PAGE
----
Reputations matter. We like to say that they don’t. We like to think that we don’t judge or categorize people, not at all considering what we heard or haven’t heard about a person before meeting him, but that’s simply not true. We take words and stories and past experiences into subconscious consideration. Reputations, fortunately or unfortunately, shape our perception and relationships each and every day.
David has a reputation. David was king of Israel. David broke something like nine out of ten commandments in one chapter in the Bible. David breathed God’s grace in and out. David was a in charge of armies that had unprecedented victory. David’s leadership brought unity back to Israel.
David has a reputation. David was called a man after God’s own heart.
A man after God’s own heart.
I’ve been aware of this reputation for as long as I can remember. I learned about David as a young child in Sunday school, studied the Psalms as a student of the Word and have taught on his life countless times. David, a man after God’s own heart, I get it.
Yet, every once in a while, like that guy you know who seems like all the other normal people in your world, it’s possible to uncover a layer of someone’s story that reveals that their extraordinary character is well above the ordinary.
Reading through 2 Samuel, I came across a story in chapter 18 that, yet again, is a remarkable example of David being a man after God’s own heart.
This scene is one that every father would dread: a messenger from the battle lines is returning with news about his son. A bloody war is taking place, and the father’s beloved son is out there, fighting for his life. What makes this story unique, however, is that David’s son is on the other team.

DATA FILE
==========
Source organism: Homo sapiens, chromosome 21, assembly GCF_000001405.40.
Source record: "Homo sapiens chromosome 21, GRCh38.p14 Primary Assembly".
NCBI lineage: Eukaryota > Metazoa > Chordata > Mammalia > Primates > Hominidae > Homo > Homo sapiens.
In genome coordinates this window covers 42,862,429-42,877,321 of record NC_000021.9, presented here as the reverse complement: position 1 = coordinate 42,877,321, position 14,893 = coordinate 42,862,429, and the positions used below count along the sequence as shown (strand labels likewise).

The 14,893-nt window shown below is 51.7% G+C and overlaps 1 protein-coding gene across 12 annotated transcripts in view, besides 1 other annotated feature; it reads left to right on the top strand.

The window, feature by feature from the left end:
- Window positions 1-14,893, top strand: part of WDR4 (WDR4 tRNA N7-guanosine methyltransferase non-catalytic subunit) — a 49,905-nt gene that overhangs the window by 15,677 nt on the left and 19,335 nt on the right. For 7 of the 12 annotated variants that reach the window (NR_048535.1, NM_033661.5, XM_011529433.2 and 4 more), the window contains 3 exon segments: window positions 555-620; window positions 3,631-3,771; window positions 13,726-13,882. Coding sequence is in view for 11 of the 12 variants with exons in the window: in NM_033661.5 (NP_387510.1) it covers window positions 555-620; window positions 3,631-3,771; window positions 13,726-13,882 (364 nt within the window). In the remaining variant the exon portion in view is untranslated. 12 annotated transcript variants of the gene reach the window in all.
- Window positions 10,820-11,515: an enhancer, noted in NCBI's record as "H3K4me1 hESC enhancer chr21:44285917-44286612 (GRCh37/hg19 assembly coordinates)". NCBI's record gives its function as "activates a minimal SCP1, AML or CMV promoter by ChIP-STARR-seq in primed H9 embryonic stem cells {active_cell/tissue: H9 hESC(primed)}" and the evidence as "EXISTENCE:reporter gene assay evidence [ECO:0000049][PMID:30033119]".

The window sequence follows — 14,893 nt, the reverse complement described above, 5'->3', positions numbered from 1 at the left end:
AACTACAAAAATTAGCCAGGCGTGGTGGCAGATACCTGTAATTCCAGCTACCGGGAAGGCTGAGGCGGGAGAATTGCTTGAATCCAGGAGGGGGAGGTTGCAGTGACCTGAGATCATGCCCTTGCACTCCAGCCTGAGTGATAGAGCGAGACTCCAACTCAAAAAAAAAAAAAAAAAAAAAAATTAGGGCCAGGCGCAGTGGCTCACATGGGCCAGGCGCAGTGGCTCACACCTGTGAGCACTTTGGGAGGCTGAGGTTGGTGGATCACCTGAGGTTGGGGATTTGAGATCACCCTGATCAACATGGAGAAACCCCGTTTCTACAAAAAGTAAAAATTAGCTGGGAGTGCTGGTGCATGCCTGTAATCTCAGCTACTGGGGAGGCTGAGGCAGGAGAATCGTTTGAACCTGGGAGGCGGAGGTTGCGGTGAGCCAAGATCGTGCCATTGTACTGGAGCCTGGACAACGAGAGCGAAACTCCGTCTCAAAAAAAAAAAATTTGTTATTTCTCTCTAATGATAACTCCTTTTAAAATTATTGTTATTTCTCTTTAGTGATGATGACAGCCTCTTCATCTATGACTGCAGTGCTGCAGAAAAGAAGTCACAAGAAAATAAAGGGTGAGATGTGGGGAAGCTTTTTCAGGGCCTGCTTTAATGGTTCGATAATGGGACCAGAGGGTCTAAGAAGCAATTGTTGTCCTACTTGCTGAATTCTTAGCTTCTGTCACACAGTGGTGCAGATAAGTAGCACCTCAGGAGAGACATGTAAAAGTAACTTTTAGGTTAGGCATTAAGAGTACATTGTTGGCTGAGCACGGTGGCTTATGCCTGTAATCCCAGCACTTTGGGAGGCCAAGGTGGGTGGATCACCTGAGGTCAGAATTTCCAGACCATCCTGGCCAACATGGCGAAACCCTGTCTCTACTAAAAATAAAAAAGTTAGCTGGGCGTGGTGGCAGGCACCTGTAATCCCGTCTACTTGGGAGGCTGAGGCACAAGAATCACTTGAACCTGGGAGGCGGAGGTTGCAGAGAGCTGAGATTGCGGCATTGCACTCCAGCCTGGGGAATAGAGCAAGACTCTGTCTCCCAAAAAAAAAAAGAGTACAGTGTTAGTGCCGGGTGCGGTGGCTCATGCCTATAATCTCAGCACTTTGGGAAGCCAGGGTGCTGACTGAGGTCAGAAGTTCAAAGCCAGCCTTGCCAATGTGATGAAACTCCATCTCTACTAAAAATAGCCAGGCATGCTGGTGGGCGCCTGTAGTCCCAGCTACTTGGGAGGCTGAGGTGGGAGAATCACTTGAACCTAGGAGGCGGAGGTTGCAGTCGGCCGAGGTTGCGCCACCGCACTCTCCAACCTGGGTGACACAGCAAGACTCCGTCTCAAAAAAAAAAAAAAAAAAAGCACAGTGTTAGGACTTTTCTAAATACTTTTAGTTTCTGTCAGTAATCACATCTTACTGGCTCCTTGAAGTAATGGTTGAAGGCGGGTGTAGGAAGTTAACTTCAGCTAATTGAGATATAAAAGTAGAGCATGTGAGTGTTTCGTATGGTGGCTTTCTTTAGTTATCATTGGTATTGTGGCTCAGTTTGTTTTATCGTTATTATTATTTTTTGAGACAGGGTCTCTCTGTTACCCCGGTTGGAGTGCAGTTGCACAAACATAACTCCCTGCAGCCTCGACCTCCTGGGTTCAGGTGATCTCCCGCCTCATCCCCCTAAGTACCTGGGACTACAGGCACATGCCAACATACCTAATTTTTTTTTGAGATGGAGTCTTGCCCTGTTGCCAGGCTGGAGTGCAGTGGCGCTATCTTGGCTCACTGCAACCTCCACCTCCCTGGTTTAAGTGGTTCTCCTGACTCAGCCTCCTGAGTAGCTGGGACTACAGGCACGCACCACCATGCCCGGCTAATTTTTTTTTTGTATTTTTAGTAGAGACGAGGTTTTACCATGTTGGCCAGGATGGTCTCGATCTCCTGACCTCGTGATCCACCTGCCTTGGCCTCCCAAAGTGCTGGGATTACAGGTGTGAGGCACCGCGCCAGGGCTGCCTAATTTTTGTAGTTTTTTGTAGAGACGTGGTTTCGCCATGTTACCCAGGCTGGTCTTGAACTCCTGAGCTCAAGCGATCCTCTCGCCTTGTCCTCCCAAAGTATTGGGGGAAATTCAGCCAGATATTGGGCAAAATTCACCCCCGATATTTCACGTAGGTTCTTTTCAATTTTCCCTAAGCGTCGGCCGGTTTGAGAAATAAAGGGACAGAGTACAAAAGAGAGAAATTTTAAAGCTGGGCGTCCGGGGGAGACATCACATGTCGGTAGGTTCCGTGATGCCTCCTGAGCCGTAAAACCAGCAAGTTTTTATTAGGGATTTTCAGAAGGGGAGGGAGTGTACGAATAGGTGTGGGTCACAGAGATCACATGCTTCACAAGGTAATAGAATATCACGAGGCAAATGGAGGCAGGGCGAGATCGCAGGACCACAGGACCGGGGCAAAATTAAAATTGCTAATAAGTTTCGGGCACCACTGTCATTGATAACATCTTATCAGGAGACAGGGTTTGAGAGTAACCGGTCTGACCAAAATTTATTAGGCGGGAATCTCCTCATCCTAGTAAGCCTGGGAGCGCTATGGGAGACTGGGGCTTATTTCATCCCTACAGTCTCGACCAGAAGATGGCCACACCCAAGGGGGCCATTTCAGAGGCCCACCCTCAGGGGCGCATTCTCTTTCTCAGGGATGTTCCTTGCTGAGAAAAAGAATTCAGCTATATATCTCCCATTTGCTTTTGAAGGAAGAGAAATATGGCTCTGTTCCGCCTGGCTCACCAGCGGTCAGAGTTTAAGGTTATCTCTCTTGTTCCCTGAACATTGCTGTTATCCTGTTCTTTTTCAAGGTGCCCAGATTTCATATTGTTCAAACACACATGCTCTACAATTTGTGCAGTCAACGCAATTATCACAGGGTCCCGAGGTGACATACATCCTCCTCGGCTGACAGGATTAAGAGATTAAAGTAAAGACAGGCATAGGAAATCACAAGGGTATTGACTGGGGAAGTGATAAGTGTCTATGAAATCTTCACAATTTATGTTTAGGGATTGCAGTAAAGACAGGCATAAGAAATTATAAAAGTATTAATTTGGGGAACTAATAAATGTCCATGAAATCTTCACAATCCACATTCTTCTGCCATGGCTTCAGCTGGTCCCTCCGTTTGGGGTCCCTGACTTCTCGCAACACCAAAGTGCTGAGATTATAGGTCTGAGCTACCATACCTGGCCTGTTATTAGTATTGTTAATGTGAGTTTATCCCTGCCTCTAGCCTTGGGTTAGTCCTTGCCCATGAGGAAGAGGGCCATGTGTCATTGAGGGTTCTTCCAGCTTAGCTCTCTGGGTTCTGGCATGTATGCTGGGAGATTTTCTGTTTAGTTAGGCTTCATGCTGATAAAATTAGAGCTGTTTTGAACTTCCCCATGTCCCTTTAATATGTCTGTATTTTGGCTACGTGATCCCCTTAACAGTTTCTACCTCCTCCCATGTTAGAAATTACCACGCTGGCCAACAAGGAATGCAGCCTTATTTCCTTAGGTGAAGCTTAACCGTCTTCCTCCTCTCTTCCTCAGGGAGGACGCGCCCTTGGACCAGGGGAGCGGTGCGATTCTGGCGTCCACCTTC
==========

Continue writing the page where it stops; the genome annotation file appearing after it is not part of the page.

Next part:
Absalom has been plotting and planning ways to overthrow his father’s kingdom, to the point of rallying an army of his own to fight against David. He has already killed his half-brother in defense of his sister and had all kinds of family drama that is beyond the imagination of Hollywood…and now this. He’s out to destroy his own father.
Nonetheless, David only had one question, “Is the young man Absalom safe?”
Is Absalom safe? Is my son safe? Is he OK?
David’s fatherly love tumps any and all normal responses to someone who is seeking to destroy you. All logic would say to fight back, destroy the enemy and stop the threat. But David’s love—love that reflects God’s own heart—prevails.
There is no human love that can forgive and care with such concern or grace. It defies logic. It doesn’t make sense. But that’s the beauty of God’s love. It’s beyond our own ability to care and forgive and leaks all over our lives in ways that we don’t deserve. How amazing is it that there is nothing—absolutely nothing—that we can do to make the Father not forgive us and not want to make sure that we’re safe?!
Now that’s a reputation worth seeking to make our own.